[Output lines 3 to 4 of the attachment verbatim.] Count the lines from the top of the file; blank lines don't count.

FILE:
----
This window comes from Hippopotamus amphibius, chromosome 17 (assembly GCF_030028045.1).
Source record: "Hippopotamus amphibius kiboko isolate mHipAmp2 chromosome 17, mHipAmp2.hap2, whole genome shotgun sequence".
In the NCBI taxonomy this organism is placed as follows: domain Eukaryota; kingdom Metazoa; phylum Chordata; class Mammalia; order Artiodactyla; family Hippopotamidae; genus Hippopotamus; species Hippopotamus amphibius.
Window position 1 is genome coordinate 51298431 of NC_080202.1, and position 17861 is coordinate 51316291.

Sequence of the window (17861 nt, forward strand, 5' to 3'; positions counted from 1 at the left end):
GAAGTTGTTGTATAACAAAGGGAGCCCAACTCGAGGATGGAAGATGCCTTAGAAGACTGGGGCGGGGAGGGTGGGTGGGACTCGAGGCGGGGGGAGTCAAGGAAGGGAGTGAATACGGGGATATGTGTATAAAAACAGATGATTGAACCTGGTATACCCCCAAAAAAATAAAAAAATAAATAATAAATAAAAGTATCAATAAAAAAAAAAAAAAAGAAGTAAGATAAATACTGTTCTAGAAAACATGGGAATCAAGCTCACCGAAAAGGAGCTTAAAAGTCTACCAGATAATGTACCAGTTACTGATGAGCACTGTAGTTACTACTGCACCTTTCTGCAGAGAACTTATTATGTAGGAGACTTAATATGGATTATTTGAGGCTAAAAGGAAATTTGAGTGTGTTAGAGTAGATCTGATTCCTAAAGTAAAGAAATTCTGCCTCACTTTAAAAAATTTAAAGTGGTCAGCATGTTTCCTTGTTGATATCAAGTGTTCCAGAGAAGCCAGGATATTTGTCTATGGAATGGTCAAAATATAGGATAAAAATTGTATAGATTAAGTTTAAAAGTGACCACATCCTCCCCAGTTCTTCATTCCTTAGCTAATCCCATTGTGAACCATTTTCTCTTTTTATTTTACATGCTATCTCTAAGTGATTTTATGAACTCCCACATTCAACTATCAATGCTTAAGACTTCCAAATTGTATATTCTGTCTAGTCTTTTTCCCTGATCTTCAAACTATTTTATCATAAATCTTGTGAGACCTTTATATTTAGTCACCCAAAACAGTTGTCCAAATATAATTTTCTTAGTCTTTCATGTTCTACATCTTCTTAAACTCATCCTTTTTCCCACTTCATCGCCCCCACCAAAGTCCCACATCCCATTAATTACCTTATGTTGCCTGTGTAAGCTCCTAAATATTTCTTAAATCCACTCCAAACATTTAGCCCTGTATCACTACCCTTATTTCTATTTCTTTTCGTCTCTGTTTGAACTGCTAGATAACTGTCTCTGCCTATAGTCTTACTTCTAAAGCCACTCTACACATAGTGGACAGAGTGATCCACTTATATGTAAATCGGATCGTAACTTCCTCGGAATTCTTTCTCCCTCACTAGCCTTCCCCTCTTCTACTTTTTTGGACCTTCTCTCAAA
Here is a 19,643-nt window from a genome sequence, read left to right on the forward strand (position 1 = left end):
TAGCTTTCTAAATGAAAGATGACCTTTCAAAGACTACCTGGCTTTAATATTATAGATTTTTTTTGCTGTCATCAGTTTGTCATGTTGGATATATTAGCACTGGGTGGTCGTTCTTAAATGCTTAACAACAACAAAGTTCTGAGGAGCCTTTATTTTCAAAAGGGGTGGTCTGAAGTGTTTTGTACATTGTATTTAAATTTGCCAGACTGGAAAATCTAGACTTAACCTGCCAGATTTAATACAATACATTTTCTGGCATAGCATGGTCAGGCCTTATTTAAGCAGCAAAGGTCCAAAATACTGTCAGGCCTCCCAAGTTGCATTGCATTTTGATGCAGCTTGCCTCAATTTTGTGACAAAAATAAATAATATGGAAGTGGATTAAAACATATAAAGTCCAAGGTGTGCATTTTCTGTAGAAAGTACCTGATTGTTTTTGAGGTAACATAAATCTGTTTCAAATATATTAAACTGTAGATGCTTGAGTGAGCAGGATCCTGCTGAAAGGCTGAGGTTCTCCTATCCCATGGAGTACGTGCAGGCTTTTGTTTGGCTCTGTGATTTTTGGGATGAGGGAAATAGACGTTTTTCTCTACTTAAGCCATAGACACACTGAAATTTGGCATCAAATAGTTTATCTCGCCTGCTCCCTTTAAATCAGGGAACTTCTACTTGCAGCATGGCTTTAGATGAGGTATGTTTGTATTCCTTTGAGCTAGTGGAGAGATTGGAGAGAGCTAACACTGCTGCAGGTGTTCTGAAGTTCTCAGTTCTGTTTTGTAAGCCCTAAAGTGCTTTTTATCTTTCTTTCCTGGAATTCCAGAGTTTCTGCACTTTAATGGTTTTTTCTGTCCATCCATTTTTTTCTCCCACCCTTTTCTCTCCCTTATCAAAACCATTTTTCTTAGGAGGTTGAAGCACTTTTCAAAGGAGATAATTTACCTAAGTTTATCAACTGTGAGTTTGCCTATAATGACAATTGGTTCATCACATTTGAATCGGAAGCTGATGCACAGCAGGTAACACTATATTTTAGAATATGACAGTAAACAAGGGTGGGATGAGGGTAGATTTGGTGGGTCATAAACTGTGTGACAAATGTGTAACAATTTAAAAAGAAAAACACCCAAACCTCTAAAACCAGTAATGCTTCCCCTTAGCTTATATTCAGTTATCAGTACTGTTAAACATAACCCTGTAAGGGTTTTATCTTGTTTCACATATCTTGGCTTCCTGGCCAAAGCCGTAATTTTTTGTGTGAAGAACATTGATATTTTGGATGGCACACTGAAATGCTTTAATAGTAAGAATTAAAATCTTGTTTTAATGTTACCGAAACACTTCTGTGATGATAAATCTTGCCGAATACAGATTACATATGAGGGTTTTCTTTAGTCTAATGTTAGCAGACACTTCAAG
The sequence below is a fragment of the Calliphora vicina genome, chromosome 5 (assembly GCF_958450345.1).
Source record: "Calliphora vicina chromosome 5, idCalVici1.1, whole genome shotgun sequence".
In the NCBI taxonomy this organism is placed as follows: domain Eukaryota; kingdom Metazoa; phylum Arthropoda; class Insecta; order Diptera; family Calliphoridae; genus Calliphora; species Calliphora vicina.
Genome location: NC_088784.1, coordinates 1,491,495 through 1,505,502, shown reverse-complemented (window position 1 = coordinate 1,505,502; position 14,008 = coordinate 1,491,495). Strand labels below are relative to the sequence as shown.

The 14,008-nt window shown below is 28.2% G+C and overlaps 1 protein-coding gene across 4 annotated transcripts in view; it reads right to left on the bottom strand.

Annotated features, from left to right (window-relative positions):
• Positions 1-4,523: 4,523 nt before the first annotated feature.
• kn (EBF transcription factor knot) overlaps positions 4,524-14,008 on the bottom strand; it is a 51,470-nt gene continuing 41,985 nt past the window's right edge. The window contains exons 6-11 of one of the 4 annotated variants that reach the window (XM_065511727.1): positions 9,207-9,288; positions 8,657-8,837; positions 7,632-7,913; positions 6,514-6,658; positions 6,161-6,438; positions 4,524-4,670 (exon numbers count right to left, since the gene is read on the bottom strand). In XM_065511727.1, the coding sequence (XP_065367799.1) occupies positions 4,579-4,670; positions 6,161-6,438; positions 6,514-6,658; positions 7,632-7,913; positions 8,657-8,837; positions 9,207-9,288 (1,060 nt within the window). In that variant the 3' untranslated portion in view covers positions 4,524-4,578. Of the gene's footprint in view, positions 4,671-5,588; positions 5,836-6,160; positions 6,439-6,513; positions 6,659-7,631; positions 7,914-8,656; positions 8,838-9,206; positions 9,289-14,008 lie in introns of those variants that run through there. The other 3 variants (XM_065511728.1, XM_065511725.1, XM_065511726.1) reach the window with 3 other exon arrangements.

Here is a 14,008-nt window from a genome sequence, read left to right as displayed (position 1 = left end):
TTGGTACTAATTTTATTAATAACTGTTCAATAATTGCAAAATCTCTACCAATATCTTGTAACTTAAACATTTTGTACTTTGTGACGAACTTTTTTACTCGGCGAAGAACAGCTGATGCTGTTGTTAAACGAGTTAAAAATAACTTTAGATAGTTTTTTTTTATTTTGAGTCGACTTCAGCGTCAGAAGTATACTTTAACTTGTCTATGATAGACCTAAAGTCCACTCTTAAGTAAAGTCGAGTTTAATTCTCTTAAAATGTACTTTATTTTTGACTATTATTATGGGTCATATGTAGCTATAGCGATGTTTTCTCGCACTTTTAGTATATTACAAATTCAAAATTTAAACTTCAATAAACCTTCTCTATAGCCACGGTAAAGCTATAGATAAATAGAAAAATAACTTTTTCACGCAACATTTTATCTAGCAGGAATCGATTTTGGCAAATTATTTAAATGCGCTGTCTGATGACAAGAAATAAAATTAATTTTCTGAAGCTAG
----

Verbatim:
In the NCBI taxonomy this organism is placed as follows: domain Eukaryota; kingdom Metazoa; phylum Chordata; class Mammalia; order Artiodactyla; family Hippopotamidae; genus Hippopotamus; species Hippopotamus amphibius.
Window position 1 is genome coordinate 51298431 of NC_080202.1, and position 17861 is coordinate 51316291.